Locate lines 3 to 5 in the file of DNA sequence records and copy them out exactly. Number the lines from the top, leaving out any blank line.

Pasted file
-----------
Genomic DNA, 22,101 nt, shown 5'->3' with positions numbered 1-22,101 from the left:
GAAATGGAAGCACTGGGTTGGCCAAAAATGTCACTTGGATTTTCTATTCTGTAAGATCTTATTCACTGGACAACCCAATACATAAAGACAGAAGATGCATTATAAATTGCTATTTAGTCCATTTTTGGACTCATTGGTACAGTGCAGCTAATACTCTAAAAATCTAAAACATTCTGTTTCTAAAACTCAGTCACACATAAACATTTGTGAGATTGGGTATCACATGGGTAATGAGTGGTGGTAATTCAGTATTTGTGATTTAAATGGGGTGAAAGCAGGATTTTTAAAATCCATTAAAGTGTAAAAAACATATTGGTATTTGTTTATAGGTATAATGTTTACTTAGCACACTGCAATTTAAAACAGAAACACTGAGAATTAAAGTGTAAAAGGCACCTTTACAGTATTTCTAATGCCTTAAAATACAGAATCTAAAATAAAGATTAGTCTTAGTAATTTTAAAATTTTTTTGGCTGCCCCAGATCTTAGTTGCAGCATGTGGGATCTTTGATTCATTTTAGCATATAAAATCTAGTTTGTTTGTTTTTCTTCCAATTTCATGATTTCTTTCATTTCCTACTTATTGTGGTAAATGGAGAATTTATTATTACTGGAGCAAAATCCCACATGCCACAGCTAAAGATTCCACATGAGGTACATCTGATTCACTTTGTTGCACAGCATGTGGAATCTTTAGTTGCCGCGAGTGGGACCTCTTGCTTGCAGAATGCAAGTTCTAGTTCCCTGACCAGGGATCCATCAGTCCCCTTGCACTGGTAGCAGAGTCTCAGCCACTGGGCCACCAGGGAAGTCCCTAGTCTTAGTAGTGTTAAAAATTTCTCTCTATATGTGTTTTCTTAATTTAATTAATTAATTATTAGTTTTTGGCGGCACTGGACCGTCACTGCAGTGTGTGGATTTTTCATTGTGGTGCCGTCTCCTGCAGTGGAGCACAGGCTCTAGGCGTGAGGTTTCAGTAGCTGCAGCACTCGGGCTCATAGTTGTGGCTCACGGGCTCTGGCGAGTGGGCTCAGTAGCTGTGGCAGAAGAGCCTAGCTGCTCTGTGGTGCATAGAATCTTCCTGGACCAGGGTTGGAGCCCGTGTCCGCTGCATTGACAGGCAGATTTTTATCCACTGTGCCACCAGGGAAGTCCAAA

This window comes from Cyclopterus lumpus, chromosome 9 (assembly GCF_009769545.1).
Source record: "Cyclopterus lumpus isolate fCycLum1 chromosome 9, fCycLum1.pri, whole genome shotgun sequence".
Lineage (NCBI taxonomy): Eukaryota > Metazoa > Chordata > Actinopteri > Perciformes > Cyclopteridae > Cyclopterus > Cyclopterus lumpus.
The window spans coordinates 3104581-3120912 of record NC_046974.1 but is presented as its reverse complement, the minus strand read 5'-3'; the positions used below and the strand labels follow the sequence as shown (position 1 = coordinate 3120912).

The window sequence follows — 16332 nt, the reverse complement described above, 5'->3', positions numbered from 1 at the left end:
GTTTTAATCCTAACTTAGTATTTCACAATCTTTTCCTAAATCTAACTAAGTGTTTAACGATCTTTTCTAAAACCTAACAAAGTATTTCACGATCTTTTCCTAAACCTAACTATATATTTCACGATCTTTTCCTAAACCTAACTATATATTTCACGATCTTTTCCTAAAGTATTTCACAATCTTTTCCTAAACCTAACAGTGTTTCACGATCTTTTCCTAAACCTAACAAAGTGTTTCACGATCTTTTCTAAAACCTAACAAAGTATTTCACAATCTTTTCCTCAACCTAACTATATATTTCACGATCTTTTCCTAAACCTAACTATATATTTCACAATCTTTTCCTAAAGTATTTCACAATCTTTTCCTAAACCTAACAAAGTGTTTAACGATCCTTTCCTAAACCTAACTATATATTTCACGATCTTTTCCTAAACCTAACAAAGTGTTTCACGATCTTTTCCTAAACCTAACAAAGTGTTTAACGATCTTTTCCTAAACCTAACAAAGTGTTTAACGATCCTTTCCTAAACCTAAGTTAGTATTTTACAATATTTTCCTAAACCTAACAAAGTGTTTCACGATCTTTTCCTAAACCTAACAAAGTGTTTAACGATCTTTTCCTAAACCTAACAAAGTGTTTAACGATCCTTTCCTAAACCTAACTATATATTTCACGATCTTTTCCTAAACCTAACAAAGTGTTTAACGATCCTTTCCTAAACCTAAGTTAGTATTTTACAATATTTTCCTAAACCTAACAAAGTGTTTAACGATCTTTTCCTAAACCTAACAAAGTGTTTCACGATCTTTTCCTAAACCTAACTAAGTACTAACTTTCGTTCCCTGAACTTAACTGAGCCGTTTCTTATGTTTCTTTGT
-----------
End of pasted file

This window comes from Cyclopterus lumpus, chromosome 9 (assembly GCF_009769545.1).
Source record: "Cyclopterus lumpus isolate fCycLum1 chromosome 9, fCycLum1.pri, whole genome shotgun sequence".
Lineage (NCBI taxonomy): Eukaryota > Metazoa > Chordata > Actinopteri > Perciformes > Cyclopteridae > Cyclopterus > Cyclopterus lumpus.